Tuesday, August 26, 2014

Introducing Solids to Baby - Why I Waited

Starting a baby on solids is a momentous occasion in any parent's life. Among Keralites, this is marked by a special ceremony where the baby is fed a few grains of rice with some salt and jaggery by every overzealous member of the family. A taste of foods to come, as it were.

Look at the moisture on Shobana's forehead.

While we have decided to forego this 'choroonu' ceremony, we still need to introduce solids to our exclusively breastfed baby. As E approaches the 6-month milestone, I've noticed that she now looks at me hungrily when I eat something, and sometimes, even mimics my chewing action.

Our relatives started inquiring about her solid intake when she was around 4-months old, which is when, traditionally, babies are fed a strained paste of ragi or millets. This was generally given to babies whose mothers had an insufficient or nonexistent milk supply American babies were fed donkey's milk. Imagine that! but over the years, it has now become a baby's first introduction to solids.

Strained Finger Millets. Image courtesy: yummytummyaarthi.com

Being promised a healthy, chubby baby, I too thought I would feed her 'ingru' (as we call it in Kerala) when she crossed the 90-day mark. Until I did a little bit of reading.

Why Delay Solids


Most health organisation, including the World Health Organisation and UNICEF, recommend that babies be given only breastmilk or formula until they are 6-months old.

E's paediatrician made the same recommendation and that was enough for me. Once E and I had overcome the initial hurdles of breastfeeding, I knew I wanted to continue for as long as she wanted to. I treasured our oneness and it felt counterintuitive to start her on anything else when she was only 4-months old. 

So I started doing a little bit of research on introducing solids to breastfed babies. The reasons given below assume that baby is fed breastmilk only (although experts generally recommend that solids be delayed for formula-fed infants as well).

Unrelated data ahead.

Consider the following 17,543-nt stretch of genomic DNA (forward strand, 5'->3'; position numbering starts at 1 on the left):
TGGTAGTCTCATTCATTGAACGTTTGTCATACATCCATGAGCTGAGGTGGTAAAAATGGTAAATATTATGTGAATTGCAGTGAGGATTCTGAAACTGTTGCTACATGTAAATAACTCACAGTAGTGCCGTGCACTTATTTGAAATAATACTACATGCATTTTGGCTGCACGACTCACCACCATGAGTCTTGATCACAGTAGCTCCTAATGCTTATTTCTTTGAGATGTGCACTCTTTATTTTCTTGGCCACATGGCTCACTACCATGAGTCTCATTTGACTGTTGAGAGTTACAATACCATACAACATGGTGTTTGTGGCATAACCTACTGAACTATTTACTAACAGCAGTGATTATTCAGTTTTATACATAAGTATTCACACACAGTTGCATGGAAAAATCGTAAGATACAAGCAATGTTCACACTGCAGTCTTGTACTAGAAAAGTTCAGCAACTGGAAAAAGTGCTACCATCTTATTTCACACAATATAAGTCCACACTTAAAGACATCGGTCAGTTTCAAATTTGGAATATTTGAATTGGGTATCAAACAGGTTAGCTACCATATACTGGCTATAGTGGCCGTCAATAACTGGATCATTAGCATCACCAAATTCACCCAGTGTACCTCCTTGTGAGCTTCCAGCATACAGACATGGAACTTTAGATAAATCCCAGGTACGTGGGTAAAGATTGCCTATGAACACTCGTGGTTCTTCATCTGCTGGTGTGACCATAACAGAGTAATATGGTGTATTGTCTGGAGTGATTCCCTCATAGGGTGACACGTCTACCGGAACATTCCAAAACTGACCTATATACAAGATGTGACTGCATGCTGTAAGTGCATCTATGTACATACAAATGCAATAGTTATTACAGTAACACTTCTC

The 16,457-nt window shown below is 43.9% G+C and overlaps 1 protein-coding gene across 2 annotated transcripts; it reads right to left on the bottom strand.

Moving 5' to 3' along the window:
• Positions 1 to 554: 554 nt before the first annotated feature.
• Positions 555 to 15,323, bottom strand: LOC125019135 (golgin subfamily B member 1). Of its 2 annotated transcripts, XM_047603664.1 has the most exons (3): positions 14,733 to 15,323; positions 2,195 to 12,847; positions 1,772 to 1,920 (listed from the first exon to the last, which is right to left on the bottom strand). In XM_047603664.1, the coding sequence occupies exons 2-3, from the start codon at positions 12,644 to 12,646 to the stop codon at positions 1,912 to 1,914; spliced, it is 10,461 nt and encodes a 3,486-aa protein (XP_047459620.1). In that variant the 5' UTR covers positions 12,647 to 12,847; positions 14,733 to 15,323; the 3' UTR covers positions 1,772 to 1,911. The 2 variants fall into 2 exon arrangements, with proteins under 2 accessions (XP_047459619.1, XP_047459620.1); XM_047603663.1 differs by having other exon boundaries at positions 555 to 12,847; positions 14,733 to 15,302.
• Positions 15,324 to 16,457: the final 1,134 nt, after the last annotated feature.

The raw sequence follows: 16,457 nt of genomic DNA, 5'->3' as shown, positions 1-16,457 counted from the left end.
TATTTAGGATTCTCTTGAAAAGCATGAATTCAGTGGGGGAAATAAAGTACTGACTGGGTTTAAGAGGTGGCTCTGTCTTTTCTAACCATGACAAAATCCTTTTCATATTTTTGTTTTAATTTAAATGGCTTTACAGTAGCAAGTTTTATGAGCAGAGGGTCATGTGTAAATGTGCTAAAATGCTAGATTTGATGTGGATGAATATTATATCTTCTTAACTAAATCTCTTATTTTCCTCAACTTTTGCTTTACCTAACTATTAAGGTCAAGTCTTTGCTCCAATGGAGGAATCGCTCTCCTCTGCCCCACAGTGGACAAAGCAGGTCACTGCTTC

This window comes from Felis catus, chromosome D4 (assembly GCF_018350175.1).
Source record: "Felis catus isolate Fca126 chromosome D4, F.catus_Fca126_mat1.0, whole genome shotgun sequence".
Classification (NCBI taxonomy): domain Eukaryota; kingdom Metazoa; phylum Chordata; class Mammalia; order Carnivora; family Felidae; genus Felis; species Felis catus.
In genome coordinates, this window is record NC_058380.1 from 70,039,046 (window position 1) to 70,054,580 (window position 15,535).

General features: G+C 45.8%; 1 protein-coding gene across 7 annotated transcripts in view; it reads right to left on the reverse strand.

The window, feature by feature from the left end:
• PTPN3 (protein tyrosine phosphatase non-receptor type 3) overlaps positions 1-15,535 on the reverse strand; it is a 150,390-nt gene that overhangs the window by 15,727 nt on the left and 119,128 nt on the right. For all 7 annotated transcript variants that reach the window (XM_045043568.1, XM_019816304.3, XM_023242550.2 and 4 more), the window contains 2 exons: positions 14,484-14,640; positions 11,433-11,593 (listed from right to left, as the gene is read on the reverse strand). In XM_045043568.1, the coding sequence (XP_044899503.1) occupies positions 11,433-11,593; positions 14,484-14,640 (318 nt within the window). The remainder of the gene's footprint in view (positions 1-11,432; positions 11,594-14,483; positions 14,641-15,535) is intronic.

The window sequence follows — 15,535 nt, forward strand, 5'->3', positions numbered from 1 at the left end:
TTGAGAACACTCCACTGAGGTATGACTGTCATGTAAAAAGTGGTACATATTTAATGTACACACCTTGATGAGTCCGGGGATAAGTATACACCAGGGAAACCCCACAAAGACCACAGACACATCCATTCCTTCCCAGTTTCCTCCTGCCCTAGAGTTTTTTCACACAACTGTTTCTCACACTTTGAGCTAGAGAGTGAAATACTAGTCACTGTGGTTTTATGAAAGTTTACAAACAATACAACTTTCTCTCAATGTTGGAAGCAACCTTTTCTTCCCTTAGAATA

Baby will have greater protection from illness
Breastmilk contains identified and unidentified immune factors 'germ killing cells' for us non science-y types. It also facilitates the development of the good bacteria that protect baby's intestines.

Baby's digestive system will have time to mature
From birth until somewhere between 4 and 6 months of age, babies possess, what is referred to as, an 'open gut.' This means that the spaces between the cells of the small intestines will readily allow intact macromolecules, including whole proteins and pathogens to pass directly into the bloodstream.

While this is great for the breastfed baby as it allows the beneficial antibodies in breastmilk to pass directly into baby's bloodstream, it also means that large, potentially allergy-causing proteins from other foods and disease-causing pathogens can pass right through, too. Baby starts producing antibodies on her own at 6-months while gut closure should have occurred by this time as well.

It's a bad idea to start cereals like millets too early because baby doesn't start producing pancreatic amylase (an enzyme essential to proper digestion of such cereals) until she is about 8 to 12-months old. This causes an unhealthy weight gain in baby just like a pre-diabetic who becomes chubby just before being diagnosed with the disease and unnecessary pressure on a still developing itty-bitty pancreas.